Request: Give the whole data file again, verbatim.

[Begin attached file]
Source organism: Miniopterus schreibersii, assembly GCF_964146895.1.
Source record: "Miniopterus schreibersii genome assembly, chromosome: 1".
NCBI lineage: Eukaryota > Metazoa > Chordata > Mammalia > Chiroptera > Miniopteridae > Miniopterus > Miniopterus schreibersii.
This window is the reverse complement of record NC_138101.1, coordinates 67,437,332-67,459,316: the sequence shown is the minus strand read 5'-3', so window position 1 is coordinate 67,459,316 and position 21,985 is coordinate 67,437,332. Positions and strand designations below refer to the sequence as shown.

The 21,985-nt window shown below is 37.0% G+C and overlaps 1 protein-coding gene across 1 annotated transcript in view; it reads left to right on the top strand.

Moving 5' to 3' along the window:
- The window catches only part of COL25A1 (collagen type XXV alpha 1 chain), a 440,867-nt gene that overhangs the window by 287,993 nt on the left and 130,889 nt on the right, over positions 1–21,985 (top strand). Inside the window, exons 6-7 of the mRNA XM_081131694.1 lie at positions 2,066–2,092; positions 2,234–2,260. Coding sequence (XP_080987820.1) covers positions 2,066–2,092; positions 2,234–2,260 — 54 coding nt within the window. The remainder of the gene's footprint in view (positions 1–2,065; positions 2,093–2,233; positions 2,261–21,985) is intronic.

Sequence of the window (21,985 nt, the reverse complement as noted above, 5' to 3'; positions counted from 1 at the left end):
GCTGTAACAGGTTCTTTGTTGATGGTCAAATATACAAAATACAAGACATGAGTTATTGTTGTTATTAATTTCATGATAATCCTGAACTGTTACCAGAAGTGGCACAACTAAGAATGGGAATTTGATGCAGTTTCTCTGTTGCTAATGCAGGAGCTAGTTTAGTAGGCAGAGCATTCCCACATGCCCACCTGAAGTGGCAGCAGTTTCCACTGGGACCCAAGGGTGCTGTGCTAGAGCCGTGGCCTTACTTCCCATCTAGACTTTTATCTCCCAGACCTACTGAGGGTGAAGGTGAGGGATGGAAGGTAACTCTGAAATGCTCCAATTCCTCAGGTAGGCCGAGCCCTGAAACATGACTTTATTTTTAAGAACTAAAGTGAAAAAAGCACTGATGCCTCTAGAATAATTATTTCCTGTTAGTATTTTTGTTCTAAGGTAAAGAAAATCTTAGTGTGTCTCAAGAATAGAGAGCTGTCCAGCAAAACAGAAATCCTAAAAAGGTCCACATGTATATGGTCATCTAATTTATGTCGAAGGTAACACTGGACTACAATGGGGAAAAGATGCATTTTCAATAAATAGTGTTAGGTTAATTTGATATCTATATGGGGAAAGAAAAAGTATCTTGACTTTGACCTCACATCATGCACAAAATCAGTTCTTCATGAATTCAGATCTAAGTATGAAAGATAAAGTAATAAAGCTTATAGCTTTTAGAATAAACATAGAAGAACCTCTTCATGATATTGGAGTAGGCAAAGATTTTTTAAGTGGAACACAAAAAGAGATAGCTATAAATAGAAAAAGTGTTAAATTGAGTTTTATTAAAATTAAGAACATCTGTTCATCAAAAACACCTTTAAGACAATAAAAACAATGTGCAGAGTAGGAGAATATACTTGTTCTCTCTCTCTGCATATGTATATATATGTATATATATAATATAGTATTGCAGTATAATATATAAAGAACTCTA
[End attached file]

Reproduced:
Source organism: Miniopterus schreibersii, assembly GCF_964146895.1.
Source record: "Miniopterus schreibersii genome assembly, chromosome: 1".
NCBI lineage: Eukaryota > Metazoa > Chordata > Mammalia > Chiroptera > Miniopteridae > Miniopterus > Miniopterus schreibersii.
This window is the reverse complement of record NC_138101.1, coordinates 67,437,332-67,459,316: the sequence shown is the minus strand read 5'-3', so window position 1 is coordinate 67,459,316 and position 21,985 is coordinate 67,437,332. Positions and strand designations below refer to the sequence as shown.

The 21,985-nt window shown below is 37.0% G+C and overlaps 1 protein-coding gene across 1 annotated transcript in view; it reads left to right on the top strand.

Moving 5' to 3' along the window:
- The window catches only part of COL25A1 (collagen type XXV alpha 1 chain), a 440,867-nt gene that overhangs the window by 287,993 nt on the left and 130,889 nt on the right, over positions 1–21,985 (top strand). Inside the window, exons 6-7 of the mRNA XM_081131694.1 lie at positions 2,066–2,092; positions 2,234–2,260. Coding sequence (XP_080987820.1) covers positions 2,066–2,092; positions 2,234–2,260 — 54 coding nt within the window. The remainder of the gene's footprint in view (positions 1–2,065; positions 2,093–2,233; positions 2,261–21,985) is intronic.

Sequence of the window (21,985 nt, the reverse complement as noted above, 5' to 3'; positions counted from 1 at the left end):
GCTGTAACAGGTTCTTTGTTGATGGTCAAATATACAAAATACAAGACATGAGTTATTGTTGTTATTAATTTCATGATAATCCTGAACTGTTACCAGAAGTGGCACAACTAAGAATGGGAATTTGATGCAGTTTCTCTGTTGCTAATGCAGGAGCTAGTTTAGTAGGCAGAGCATTCCCACATGCCCACCTGAAGTGGCAGCAGTTTCCACTGGGACCCAAGGGTGCTGTGCTAGAGCCGTGGCCTTACTTCCCATCTAGACTTTTATCTCCCAGACCTACTGAGGGTGAAGGTGAGGGATGGAAGGTAACTCTGAAATGCTCCAATTCCTCAGGTAGGCCGAGCCCTGAAACATGACTTTATTTTTAAGAACTAAAGTGAAAAAAGCACTGATGCCTCTAGAATAATTATTTCCTGTTAGTATTTTTGTTCTAAGGTAAAGAAAATCTTAGTGTGTCTCAAGAATAGAGAGCTGTCCAGCAAAACAGAAATCCTAAAAAGGTCCACATGTATATGGTCATCTAATTTATGTCGAAGGTAACACTGGACTACAATGGGGAAAAGATGCATTTTCAATAAATAGTGTTAGGTTAATTTGATATCTATATGGGGAAAGAAAAAGTATCTTGACTTTGACCTCACATCATGCACAAAATCAGTTCTTCATGAATTCAGATCTAAGTATGAAAGATAAAGTAATAAAGCTTATAGCTTTTAGAATAAACATAGAAGAACCTCTTCATGATATTGGAGTAGGCAAAGATTTTTTAAGTGGAACACAAAAAGAGATAGCTATAAATAGAAAAAGTGTTAAATTGAGTTTTATTAAAATTAAGAACATCTGTTCATCAAAAACACCTTTAAGACAATAAAAACAATGTGCAGAGTAGGAGAATATACTTGTTCTCTCTCTCTGCATATGTATATATATGTATATATATAATATAGTATTGCAGTATAATATATAAAGAACTCTA